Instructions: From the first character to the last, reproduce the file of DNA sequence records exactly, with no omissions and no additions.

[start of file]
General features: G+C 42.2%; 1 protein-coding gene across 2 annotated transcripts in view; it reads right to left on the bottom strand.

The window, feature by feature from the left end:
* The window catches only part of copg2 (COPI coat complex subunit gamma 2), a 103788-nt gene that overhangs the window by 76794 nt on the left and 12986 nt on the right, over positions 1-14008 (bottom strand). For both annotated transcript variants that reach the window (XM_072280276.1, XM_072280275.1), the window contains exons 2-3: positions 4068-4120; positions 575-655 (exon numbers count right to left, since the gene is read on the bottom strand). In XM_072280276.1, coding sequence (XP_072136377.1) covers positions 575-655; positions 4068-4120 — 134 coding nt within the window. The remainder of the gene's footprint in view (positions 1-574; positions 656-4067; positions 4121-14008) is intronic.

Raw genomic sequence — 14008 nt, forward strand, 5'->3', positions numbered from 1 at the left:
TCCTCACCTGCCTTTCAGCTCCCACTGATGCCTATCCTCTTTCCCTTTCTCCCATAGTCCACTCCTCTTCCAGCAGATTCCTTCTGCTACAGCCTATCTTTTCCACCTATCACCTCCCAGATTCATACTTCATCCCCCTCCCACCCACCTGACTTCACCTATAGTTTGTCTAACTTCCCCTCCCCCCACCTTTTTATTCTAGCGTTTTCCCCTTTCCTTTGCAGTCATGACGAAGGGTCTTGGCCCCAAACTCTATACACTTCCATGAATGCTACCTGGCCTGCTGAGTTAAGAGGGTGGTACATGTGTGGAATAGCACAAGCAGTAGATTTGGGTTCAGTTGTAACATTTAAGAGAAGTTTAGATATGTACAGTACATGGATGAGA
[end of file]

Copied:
General features: G+C 42.2%; 1 protein-coding gene across 2 annotated transcripts in view; it reads right to left on the bottom strand.

The window, feature by feature from the left end:
* The window catches only part of copg2 (COPI coat complex subunit gamma 2), a 103788-nt gene that overhangs the window by 76794 nt on the left and 12986 nt on the right, over positions 1-14008 (bottom strand). For both annotated transcript variants that reach the window (XM_072280276.1, XM_072280275.1), the window contains exons 2-3: positions 4068-4120; positions 575-655 (exon numbers count right to left, since the gene is read on the bottom strand). In XM_072280276.1, coding sequence (XP_072136377.1) covers positions 575-655; positions 4068-4120 — 134 coding nt within the window. The remainder of the gene's footprint in view (positions 1-574; positions 656-4067; positions 4121-14008) is intronic.

Raw genomic sequence — 14008 nt, forward strand, 5'->3', positions numbered from 1 at the left:
TCCTCACCTGCCTTTCAGCTCCCACTGATGCCTATCCTCTTTCCCTTTCTCCCATAGTCCACTCCTCTTCCAGCAGATTCCTTCTGCTACAGCCTATCTTTTCCACCTATCACCTCCCAGATTCATACTTCATCCCCCTCCCACCCACCTGACTTCACCTATAGTTTGTCTAACTTCCCCTCCCCCCACCTTTTTATTCTAGCGTTTTCCCCTTTCCTTTGCAGTCATGACGAAGGGTCTTGGCCCCAAACTCTATACACTTCCATGAATGCTACCTGGCCTGCTGAGTTAAGAGGGTGGTACATGTGTGGAATAGCACAAGCAGTAGATTTGGGTTCAGTTGTAACATTTAAGAGAAGTTTAGATATGTACAGTACATGGATGAGA